Localize It: A spotlight on Sundog

Sundog is a three-piece band, consisting of Abi Sparkman on vocals and guitar, Deven Lynd on bass and Phillip Giannulis on percussion. They are relatively new to the Anchorage music scene, with having formed as a band in 2015 and releasing their first EP this past month.

“Our first time playing together was a couple years ago at Chugiak High School’s Battle of the Bands. We wrote a song and learned a cover, and realized we weren’t actually that bad after that. We’ve kept it going ever since,” Sparkman said.


The group brings endless amounts of originality to the table, and their EP titled “Not Your Grandpa’s Devil Music” is full of influences ranging from classic rock to psychedelic funk. The track titled “Dollhouses” was the first song they ever wrote and recorded as a band, and truly captures the style and image Sundog projects.

“I like to call us a heavy funkadelic group. But we take pride in not really falling under any one genre,” Lynd said.

Sundog writes and records all their own music, and says that each member is influenced by different artists and bands that help aide in their unique sound.

“We all come from different backgrounds in terms of what music we listen to. I like a lot of progressive and classic rock, and also a lot of ’90s metal,” Lynd said.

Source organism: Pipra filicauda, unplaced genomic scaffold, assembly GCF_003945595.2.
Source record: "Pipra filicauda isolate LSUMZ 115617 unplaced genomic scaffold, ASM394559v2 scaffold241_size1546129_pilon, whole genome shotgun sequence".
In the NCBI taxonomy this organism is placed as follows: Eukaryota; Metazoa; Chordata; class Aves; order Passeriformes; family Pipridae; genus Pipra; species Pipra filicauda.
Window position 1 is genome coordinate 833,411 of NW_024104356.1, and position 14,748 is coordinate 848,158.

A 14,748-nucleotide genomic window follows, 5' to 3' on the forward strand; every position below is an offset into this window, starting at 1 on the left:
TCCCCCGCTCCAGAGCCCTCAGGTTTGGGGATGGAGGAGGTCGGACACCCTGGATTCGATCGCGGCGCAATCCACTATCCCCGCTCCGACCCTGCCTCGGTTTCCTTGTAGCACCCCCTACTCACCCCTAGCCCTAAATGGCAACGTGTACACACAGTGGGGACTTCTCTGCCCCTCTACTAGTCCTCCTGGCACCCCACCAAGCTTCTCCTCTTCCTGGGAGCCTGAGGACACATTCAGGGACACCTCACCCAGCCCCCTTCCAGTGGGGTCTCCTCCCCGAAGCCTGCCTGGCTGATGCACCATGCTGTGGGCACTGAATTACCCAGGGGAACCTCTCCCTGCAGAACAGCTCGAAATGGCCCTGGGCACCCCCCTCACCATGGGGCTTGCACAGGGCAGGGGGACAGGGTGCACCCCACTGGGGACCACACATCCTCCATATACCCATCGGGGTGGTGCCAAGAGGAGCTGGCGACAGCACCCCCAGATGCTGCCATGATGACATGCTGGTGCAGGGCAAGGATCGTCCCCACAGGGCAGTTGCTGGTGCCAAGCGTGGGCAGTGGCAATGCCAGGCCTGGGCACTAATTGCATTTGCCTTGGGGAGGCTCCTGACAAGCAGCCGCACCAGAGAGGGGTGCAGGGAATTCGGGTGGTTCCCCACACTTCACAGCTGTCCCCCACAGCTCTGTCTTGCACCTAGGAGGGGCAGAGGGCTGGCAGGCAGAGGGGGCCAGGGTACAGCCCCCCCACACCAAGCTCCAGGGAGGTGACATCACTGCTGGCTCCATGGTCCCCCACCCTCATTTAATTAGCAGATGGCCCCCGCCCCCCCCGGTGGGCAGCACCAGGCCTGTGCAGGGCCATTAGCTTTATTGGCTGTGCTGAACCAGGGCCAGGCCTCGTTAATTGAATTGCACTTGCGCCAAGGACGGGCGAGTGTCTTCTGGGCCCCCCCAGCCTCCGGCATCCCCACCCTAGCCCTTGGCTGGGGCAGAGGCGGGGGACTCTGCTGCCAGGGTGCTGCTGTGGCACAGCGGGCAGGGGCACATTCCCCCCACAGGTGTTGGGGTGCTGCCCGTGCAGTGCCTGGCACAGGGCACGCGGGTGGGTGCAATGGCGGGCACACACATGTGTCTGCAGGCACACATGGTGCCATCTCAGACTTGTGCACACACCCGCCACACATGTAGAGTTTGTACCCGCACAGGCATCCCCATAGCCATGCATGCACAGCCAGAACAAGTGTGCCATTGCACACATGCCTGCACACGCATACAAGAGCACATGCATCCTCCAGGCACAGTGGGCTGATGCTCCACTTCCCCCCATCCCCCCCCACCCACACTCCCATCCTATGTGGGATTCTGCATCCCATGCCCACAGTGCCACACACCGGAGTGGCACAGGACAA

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Since the release of their EP, Sundog has already booked multiple shows, and have been enjoying every moment of it. From the ambiance a live audience gives off to the way their music changes once they’re on stage, it is easy to see that Sundog will be playing as many shows as possible in their future.


“We love to jam. When we play live we will have a song set and practiced, but on stage we play it totally different. It’s my favorite thing,” Sparkman said.

When discussing some of the difficulties that they face trying to make it as a band in Anchorage, Sundog says the hardest part is finding shows that are all ages.

“Being 19, we can only play all ages shows, so no bars. That makes it really hard to land anything, just because Anchorage shows are almost always 21 or older,” Lynd said.

Sundog’s music stands out among Anchorage’s other bands, simply because of the style of music they put out. Being something different and something worth listening to is a hard concept to master, and it seems that Sundog has figured it out early in the game. As they grow as a band and put out more music, they will without a doubt create a buzz around their name. Sundog is just getting started on their climb to success.